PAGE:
Boulder judge rejects restraining order against city's most annoying critic
Update: Today, Judge David Archuleta rejected Boulder's request for a permanent restraining order against Seth Brigham, a vocal critic whom a workplace-violence expert deemed dangerous without having met him and sans any actual attacks or explicit threats; see our previous coverage below. Brigham is exultant over the ruling, and so is his attorney, David Lane, who drops anvil-sized hints that he'll soon sue the city over the affair.
As we've reported, Brigham was served with a restraining order after the city provided Dr. John Nicoletti with copies of e-mails accusing Boulder City Councilwoman KC Becker of financial impropriety, as well as information involving verbal jousting, F-bombs and occasional jabs and pushes involving other councilmembers. Brigham responded by contacting Lane, who'd represented him two years earlier after he was arrested for stripping to his boxer shorts at a council meeting -- an incident that led to Boulder paying a $10,000 settlement to make the matter go away.
In the latest case, Lane argued that because Boulder hadn't demonstrated that Brigham was dangerous, the city was violating his First Amendment rights by attempting to ban him from future council meetings and the like. And Judge Archuleta agreed. Here's an excerpt from his "Orders Denying Permanent Protection Order," on view below in its entirety:
Judge David Archuleta.
I find that the Petitioners have failed to meet their burden to prove that a restraining order should enter in this case. Although I do not believe that Petitioners necessarily intended to silence Respondent's political speech it is clear to me that approving a permanent protection order in this case would do just that, and that they haven't satisfied the Protection Order statute in any event....
Although I have considered this case very carefully, given the strongly held and well-articulated positions of each party, this case is not a particularly compelling one for me. The threat posed by the Respondent is not imminent and the request for the permanent protection order must, therefore, be denied.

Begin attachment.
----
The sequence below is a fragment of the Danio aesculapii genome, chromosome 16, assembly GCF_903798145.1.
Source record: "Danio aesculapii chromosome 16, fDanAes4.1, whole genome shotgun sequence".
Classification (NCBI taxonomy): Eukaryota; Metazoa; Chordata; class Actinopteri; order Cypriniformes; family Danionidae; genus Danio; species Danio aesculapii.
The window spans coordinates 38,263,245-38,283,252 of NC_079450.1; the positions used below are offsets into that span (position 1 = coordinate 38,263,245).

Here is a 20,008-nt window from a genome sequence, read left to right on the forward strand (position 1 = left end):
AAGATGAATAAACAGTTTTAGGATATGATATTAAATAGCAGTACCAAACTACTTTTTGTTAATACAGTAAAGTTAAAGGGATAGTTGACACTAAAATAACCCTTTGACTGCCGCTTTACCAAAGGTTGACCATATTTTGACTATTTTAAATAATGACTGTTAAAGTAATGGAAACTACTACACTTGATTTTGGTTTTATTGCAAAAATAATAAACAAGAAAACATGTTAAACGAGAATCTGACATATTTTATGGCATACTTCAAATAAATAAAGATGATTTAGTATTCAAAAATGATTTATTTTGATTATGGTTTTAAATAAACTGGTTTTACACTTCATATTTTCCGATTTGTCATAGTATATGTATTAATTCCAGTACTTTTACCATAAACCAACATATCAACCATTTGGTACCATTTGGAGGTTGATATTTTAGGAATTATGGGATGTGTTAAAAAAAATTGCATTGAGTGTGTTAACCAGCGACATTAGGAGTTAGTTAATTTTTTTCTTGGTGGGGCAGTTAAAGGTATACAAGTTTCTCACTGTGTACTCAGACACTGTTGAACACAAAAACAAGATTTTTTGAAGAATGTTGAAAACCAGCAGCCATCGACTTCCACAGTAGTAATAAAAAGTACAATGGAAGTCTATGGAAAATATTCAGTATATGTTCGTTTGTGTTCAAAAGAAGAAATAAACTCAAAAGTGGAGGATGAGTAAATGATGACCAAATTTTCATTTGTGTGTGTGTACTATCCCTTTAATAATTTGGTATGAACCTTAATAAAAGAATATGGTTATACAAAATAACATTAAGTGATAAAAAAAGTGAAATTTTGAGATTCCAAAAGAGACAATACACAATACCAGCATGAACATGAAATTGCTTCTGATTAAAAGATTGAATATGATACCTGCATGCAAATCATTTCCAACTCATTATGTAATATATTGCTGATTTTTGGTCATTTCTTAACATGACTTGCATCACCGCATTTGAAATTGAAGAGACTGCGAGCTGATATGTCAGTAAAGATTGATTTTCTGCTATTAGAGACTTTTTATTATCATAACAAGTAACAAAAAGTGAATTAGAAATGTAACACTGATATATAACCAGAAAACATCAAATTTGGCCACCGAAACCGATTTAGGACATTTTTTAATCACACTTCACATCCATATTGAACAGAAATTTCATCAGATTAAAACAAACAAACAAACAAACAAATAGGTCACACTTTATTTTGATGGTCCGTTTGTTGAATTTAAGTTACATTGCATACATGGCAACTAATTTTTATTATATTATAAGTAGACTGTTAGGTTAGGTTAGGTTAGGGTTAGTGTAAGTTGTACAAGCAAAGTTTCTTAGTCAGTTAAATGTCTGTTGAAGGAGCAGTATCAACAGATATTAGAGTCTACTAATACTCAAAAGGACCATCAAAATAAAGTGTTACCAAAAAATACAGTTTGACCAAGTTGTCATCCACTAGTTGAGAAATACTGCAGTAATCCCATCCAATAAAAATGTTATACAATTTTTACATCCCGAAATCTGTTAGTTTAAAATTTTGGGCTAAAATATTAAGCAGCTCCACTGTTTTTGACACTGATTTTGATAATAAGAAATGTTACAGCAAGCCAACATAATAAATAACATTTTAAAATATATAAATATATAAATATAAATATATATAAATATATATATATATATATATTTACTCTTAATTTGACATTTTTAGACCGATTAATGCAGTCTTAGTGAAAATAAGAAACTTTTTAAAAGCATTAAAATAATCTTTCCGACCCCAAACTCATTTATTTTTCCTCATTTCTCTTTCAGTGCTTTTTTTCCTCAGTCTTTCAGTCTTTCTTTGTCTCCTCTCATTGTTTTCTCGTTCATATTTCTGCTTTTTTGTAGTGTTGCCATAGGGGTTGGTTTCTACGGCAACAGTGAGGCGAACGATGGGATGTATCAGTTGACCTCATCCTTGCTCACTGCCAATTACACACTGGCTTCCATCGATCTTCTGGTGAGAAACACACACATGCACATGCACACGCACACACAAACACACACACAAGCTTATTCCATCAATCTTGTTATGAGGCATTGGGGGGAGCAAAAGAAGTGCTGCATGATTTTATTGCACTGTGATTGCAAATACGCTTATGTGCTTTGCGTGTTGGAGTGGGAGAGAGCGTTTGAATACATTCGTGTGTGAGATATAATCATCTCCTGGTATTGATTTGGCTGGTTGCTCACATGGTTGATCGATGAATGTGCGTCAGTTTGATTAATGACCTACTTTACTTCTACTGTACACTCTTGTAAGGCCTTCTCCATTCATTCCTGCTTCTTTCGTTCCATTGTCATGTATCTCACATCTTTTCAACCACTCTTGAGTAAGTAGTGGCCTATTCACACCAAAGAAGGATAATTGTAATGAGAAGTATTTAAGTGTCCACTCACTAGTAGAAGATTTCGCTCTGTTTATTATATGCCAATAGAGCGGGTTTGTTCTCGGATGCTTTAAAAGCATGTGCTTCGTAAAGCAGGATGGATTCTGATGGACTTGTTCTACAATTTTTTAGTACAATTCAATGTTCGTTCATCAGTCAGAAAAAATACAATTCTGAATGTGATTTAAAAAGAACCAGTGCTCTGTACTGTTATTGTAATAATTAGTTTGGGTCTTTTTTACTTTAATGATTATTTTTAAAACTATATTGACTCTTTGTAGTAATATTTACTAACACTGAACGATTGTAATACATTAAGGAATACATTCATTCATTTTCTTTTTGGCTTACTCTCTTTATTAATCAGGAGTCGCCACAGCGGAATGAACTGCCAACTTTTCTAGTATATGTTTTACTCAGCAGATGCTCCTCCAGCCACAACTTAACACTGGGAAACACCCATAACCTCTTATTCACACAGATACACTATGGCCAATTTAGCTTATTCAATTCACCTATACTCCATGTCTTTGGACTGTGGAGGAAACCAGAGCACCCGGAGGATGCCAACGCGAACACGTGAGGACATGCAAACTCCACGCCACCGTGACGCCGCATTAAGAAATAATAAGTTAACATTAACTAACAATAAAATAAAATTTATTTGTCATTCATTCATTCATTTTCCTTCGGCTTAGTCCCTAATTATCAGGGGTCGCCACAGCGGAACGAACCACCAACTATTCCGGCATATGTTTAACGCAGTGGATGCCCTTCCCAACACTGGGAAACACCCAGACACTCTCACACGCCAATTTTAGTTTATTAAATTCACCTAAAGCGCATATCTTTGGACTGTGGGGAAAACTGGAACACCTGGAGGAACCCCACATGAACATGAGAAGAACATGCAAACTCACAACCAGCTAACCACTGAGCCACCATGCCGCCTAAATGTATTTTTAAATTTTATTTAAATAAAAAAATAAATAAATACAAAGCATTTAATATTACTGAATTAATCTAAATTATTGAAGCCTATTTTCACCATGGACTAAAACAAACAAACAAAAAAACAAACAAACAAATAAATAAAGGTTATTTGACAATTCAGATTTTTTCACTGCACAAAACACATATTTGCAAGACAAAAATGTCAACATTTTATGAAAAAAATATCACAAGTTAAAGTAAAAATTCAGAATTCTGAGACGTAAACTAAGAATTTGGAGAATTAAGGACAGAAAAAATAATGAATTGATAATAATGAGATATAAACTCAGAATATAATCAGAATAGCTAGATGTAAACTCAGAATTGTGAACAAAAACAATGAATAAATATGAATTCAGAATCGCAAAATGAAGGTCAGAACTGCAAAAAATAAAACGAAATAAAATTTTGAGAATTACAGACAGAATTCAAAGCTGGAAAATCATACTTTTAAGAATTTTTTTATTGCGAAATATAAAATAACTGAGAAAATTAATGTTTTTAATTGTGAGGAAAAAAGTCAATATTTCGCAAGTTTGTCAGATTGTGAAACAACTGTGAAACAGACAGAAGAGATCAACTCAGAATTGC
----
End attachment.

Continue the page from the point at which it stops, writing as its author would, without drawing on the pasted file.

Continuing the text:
That sounds like the final word, but it's not. Archuleta subsequently goes into detail about the case, placing particular emphasis on an affidavit filed on Brigham's behalf by councilmember Lisa Morzel. She describes Brigham as a "pest" and a "gadfly," but argues that there are remedies to deal with him other than a permanent restraining order. The judge concurs, writing, "If City Council is concerned the Respondent is violating its rules of decorum or procedure, they should have him removed from the Council chambers. If any Council Member believes they are threatened by the Respondent's words or actions they should contact the police to lodge a criminal complaint." But a blanket ban of Brigham, he believes, is neither justified nor supported by the facts.
In an e-mail reply to Lane, Brigham reacted to the ruling by writing, "WONDERFUL!!!! I COULD TELL YOU MORE ABOUT HOW THIS MAKES ME SO HAPPY!!!!" We subsequently sent him some specific questions and (update) he sent a long and passionate response on view below.
In the meantime, Lane says he is "extremely happy with the ruling. Finally, someone inside the Boulder city limits has read the Constitution and understands the First Amendment.
"The law has never allowed simply being annoying to justify having a restraining order put on you," he goes on. "And Seth agrees that he's annoying. He's trying to be annoying. That's what gadflies are supposed to do, and that's what the First Amendment allows and encourages them to do."
What's next? Quite possibly more legal action.
Continue reading for David Lane's discussion of a potential lawsuit against Boulder and the city's reaction, as well as our previous coverage.